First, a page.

Speaking of saving face, looks like the crowd approves the side dishes. Or you took selfies with my phone.

Speaking of saving face, looks like the crowd approves the side dishes. Or you took selfies with my phone.

If you have to feed a crowd in a hurry, what better choices than baked beans and potato salad? But on a busy weekend during the school year, however much I may like to start from scratch, I will compromise and doctor store-bought. I even signed my name to one of them.

Mildly doctored blondies: wasn't blown away by this mix, better from scratch. But they are pretty.

Mildly doctored blondies: wasn’t blown away by this mix, better from scratch. But they are pretty.

Doctored Potato Salad Recipe

I bought this beauty from SuperTarget, selected for quantity, price, and not being overly mayo-filled or celery seed laced. I have evolved in my acceptance of celery over the years, but I am unyielding on those celery seeds. They are not delicious to me. I digress.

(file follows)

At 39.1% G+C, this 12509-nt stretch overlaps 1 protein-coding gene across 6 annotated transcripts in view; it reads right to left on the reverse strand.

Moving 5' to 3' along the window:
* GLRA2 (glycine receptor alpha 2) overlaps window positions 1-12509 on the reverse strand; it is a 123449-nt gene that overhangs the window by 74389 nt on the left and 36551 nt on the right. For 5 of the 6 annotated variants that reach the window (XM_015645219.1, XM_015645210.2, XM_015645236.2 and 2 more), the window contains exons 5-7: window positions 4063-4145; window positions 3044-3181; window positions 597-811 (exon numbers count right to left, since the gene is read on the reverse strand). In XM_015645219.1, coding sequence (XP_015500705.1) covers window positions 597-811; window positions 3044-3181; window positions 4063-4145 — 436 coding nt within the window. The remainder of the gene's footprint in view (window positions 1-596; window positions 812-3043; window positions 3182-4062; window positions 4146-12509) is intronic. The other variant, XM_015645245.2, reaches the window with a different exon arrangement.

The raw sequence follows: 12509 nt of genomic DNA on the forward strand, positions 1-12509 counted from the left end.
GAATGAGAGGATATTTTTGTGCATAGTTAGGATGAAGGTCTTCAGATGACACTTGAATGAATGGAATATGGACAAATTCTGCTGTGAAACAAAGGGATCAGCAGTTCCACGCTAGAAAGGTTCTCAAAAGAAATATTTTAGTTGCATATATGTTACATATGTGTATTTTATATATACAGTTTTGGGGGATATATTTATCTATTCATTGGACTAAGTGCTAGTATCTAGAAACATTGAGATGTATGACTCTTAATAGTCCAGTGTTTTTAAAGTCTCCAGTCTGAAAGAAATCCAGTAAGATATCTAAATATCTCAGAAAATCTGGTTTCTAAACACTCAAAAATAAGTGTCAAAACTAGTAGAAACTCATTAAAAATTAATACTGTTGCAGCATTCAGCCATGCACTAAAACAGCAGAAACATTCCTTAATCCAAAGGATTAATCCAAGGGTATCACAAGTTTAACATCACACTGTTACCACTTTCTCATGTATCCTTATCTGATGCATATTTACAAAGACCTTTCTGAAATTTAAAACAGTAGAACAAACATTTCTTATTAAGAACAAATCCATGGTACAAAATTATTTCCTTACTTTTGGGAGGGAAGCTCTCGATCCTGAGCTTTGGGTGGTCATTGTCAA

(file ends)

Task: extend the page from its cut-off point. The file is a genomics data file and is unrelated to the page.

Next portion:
Specially doctored by The Practical Cook: SuperTarget Potato Salad!

Specially doctored by The Practical Cook: SuperTarget Potato Salad!

1 container of potato salad that meets your personal needs (size and flavor profile)
yellow mustard
sweet or dill relish, or  a combination
chopped parsley (optional)
dash of hot sauce
sliced cherry tomatoes

Now you have a decision to make–is the container large enough to stir in your add-ins, or do you need to mix in a separate bowl? I’ll wait while you sort this out. Now you also must decide whether you own the doctoring or go full out and pass it as your own in a nice bowl.